Yet Another Stupid Blog --> www.razzarant.net

"Doing research on the Web is like using a library assembled piecemeal by pack rats and vandalized nightly."
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Friday, January 18, 2008 10:07 AM

HERO


Quote:

Originally posted by Razza:
To say there is nothing anyone could do to a justice(s), who declared themselves "Judicial Monarchs with supreme power over the land" through an interpretation of the federal highway bill is a bit of a stretch. The fact is that they could not enforce such an interpretation if they were foolish enough to make it. I doubt the House of Representatives would sit idly by while the Supreme Court went amok with ridiculous interpretations that were the exact opposite of the Congress' intentions either. Impeachment is just one method the Congress could use to reign in Judicial overstepping.


Impeachment is one option.

Another is the President could refuse to enforce a ruling as President Jackson did over the indian issue in Georgia.

President Roosevelt (Franklin) was frustrated by the Court declaring 5-4 that the New Deal unconstitutional and decided to fix the problem by increasing the number of justices from 9 to 12 (allowing him to pack the Court with three new appointees). That led to the famous 'switch in time to save nine' where the 5-4 split one way became a 5-4 split the other.

Justices have been impeached over political disagreements with ruling...including Justice Samuel Chase, from the Marshall Court, who was impeached during the Federalist-Republican power struggle.

Simply put, the Constitution says what 9 folks in black say it does. Those nine folks are chosen in such a way that it makes an abuse of their power extremely difficult and rare. Supreme Court decisions are not simply bland proclamations of policy. They are set forth in legal reasoning that are readily available more review by both the public, the other branches, and by legal scholars. If a decision is bad or poorly reasoned it is readily apparent and subject to attack (exp...Brown v. Board of Education which overturned a bad ruling that supported segregation). But even the most politically controversal and divisive decisions can withstand scrutiny if based on sound legal reasoning (exp...Roe v. Wade, which says the state can outlaw abortions...when the fetus becomes viable, not before).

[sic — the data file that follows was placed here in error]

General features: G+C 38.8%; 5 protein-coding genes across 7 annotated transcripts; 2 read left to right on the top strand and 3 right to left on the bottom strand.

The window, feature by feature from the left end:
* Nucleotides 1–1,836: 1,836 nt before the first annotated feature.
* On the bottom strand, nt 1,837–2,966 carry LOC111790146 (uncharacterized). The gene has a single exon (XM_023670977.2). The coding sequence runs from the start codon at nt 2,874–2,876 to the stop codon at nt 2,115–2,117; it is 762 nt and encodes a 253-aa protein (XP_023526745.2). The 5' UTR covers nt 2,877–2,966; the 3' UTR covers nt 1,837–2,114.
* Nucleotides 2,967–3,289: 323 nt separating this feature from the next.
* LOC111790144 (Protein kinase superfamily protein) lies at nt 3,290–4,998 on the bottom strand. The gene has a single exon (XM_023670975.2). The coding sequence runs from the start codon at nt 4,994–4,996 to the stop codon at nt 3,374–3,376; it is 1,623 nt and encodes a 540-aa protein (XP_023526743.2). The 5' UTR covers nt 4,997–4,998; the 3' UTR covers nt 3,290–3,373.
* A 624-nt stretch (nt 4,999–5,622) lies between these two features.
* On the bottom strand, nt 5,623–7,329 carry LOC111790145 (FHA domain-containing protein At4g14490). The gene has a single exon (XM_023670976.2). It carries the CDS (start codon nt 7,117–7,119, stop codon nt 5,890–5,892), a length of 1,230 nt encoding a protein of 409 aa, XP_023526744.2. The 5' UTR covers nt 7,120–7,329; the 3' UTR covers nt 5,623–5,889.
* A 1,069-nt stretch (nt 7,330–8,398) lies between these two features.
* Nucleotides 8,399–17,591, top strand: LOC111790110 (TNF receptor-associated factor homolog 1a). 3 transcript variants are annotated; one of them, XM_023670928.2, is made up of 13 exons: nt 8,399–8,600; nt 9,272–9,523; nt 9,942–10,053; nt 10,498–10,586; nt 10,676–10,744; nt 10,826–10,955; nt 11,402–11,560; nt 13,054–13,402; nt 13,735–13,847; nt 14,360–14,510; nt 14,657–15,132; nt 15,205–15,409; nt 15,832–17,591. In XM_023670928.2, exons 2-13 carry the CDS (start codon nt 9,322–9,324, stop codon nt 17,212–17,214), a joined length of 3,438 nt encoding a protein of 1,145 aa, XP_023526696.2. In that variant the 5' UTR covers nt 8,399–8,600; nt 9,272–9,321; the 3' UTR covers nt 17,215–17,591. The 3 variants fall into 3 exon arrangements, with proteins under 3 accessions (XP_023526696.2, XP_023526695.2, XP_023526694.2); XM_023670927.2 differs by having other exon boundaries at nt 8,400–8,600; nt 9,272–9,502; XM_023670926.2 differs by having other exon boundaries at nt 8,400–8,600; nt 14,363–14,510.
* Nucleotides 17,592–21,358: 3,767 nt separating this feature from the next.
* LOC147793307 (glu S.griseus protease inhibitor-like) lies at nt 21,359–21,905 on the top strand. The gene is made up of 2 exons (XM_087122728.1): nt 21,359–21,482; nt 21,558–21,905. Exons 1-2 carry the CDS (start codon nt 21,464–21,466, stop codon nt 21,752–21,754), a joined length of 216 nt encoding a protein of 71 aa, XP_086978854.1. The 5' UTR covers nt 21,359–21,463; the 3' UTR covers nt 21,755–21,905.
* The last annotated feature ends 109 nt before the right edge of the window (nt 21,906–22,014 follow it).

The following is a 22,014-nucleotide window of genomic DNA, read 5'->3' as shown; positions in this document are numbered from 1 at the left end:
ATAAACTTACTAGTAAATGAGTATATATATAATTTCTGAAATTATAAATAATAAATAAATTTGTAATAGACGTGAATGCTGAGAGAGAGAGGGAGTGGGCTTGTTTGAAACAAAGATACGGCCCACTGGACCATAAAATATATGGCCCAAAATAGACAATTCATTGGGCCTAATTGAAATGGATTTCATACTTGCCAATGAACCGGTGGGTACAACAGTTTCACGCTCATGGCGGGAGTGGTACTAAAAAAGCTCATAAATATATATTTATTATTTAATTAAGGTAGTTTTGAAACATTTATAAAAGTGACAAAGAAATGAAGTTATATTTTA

Just because you don't like a decision does not mean the whole Court is run mad with power. But if your going to start your rebellion, I'd suggest you pick a better issue then defending this fella's God given right to lie about having defended the country.

You wont find many folks willing to fight for his cause...although you might find a few willing to lie about having fought for his cause.

H

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Friday, January 18, 2008 10:18 AM

SIGNYM

I believe in solving problems, not sharing them. SECOND: I am so very sorry I libelled you by labelling you a Russian Troll. I apologize for this. http://www.fireflyfans.net/mthread.aspx?bid=18&tid=64646&p=2


FredG- If this is still an issue with your grandfolks-
Quote:

Funny thing, not too long ago my grandparents neighbors filed a claim of some sort (forget the name) basically stating that they owned about a quarter to half an acre of land that belonged to my grandparents, not that the property lines were incorrect, but rather that they were simply claiming the land. There's some rule on the books that you can claim abandoned land and if the owners of the land don't respond then its yours, but the whole thing has a very Hitchhikers Guide feel to it since there's apparently no mechanism to attempt to check if the land is actually abandoned.-FredG